And it was precisely the question of Poland – that is, of the grand duchy of Warsaw – which had been greatly enlarged with the peace of Schönbrunn, and became one of the profound reasons for that conflict which was to inevitably lead to open struggle between the two allies of Tilsit. Certainly a contrast exacerbated by various other factors, and evident in that gradual detachment of Russia from the system of the continental block, which would have ended with the peace of July 1812 between England and Russia; also exacerbated from a personal point of view by the prevarications – veiled refusals – of Alexander I when Napoleon I, having decided on a divorce with Giuseppina Beauharnais, asked for the hand of the Tsar’s sister, Anna: but essentially centered on the Polish question. Alexander I tries to counter the French influence in the grand duchy of Warsaw,
This leads to the war of 1812. To secure his back to the south, Alexander I, who in 1809 had resumed war against the Turks, concluded peace with the Sublime Porte with the Treaty of Bucharest (28 May 1812), giving up Moldavia. and to Wallachia and contenting oneself with Bessarabia; in April 1812 he had already made an agreement with Sweden; in July he makes an agreement with England. The war, which took place on Russian soil between June and December 1812, and which was initially marked by the advance of Napoleon as far as Moscow, but which later resulted in the disastrous retreat of the French (v. napoleon: Napoleon’s campaigns), marks the beginning of the collapse of the Napoleonic rule. And Alexander I left his state to continue the anti-Napoleonic campaign, in 1813, and 1814, in Germany and France, now an ally of Prussia and Austria again.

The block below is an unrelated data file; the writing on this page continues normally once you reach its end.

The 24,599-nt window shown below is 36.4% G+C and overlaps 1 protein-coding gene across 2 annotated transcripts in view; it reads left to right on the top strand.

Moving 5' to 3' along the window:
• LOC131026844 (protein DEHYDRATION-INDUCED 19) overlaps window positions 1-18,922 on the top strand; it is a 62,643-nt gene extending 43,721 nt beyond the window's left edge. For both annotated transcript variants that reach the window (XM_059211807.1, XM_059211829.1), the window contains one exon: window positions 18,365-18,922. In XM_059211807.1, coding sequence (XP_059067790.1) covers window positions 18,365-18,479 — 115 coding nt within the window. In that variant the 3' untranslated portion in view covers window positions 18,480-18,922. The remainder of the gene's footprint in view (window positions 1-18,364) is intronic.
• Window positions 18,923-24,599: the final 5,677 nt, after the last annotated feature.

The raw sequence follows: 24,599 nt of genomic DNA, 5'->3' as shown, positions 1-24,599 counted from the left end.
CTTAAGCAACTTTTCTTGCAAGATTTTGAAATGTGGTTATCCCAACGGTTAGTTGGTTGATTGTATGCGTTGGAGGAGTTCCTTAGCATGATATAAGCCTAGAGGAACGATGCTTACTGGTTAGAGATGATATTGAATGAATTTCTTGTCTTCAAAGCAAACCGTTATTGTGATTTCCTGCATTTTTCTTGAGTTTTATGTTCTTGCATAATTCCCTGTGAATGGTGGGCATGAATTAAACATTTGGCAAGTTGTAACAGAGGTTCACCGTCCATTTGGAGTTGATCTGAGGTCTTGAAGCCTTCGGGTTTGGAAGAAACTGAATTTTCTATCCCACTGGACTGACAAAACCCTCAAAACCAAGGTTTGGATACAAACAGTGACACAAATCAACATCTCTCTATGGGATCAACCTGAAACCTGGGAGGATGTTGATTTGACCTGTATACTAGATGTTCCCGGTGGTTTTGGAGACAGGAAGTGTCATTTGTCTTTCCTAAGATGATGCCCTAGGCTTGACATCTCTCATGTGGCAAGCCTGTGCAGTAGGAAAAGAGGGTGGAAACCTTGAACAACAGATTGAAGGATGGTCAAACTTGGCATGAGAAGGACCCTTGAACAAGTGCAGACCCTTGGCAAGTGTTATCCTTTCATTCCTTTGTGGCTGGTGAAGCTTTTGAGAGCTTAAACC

For a moment he appears to be the arbiter of Europe: especially in Paris, in April 1814, but also in Vienna, during the congress. And the legislator of a new order of peace he was able to appear when, in Vienna, he drafted and had the Emperor of Austria and the King of Prussia sign the manifesto of the “Holy Alliance”, this singular document in which the three monarchs affirmed their will to place the principles of the Christian religion at the basis of his own political action (see covenant, saint).
In fact, the real winner was Metternich and not the Tsar of Russia. Indeed, Alexander I had obtained most of the grand duchy of Warsaw, but he had had to abandon – against his totalitarian purchase plans – Posnania to Prussia, Galicia to Austria; and he had already had to give up Moldova. And when then from the pure territorial acquisitions one passes to the political evaluation of the general European situation, as determined by the peace of Vienna, it was evident that the initiative for action had passed into the hands of Austria, with Metternich, and of England., with the Castlereagh.
The sacred covenant of the Covenant itself, with that mixture of humanitarian mysticism derived from the Enlightenment and confused biblical recollections, was to end up becoming above all Metternich’s instrument of action. Not that Alexander, in proposing the manifesto, had not also moved for practical calculation, that is to co-honest with some of his aspirations with solemn affirmations: but in the final reckoning, those who more and better knew how to make use of the new order of things and of the Holy Alliance itself it was Metternich.
Indeed, in the classical period of the Holy Alliance and the concert of the great European powers, that is, in the period of the congresses, from Aachen to Verona, the Tsar was practically in the background; the direction of European life, which he longed for, was in other hands. Indeed, at the very end of his life, his politics had to suffer a serious setback.
The outbreak of the revolution in Greece offered Russia a sudden opportunity to resume its Balkan game and its fight against the Turks: and Alexander tried, since 1821, to be recognized by his allies, that right of intervention which ‘he recognized Austria in Italy, France in Spain; but here he collided, first in 1821, with the decided hostility of Austria, England and Prussia, then, in 1825, Austria and France: and the final result was the complete failure of his policy precisely in the question that had been most important to him, that is, the question of the East.